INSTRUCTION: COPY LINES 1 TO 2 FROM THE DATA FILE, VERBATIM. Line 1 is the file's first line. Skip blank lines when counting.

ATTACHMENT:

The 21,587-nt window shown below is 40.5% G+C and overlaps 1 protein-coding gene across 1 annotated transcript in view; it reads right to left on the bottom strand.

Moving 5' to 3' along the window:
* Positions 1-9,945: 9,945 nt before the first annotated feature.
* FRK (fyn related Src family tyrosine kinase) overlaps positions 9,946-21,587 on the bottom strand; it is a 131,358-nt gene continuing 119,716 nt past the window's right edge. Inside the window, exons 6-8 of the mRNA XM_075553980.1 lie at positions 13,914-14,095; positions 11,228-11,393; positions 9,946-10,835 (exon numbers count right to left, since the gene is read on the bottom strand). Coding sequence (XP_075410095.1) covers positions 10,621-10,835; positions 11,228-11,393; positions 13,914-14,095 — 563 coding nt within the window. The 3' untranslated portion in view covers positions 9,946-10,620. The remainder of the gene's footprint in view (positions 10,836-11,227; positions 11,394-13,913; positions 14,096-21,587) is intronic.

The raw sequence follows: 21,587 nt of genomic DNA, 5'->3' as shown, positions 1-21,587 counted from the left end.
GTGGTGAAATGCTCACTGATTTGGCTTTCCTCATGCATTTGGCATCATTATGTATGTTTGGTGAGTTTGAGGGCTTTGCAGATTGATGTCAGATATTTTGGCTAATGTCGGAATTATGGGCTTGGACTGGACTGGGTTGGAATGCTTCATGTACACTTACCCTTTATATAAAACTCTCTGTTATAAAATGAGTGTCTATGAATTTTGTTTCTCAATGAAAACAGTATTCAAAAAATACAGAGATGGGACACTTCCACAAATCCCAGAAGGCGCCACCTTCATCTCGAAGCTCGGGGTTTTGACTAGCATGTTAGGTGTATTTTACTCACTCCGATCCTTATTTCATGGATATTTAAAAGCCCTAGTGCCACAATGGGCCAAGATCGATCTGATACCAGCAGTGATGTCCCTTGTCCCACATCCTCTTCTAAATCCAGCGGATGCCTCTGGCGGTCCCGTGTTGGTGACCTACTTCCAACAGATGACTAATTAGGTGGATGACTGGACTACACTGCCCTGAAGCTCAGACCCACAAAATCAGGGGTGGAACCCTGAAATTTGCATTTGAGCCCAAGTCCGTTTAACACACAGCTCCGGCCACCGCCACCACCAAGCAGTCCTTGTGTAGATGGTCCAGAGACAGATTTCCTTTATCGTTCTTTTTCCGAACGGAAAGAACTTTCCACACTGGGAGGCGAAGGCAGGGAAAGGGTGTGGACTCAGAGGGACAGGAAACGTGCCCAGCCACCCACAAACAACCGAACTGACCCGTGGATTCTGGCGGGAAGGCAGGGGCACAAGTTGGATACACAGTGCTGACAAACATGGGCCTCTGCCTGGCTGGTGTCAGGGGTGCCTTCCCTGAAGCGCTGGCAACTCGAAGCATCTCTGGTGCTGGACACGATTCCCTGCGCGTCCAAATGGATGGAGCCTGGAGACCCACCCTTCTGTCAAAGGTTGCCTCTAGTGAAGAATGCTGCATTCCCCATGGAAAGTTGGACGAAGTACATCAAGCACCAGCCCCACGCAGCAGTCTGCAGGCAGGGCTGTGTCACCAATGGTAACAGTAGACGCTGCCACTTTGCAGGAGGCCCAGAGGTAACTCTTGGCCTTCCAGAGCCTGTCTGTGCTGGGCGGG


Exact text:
The 21,587-nt window shown below is 40.5% G+C and overlaps 1 protein-coding gene across 1 annotated transcript in view; it reads right to left on the bottom strand.

Moving 5' to 3' along the window: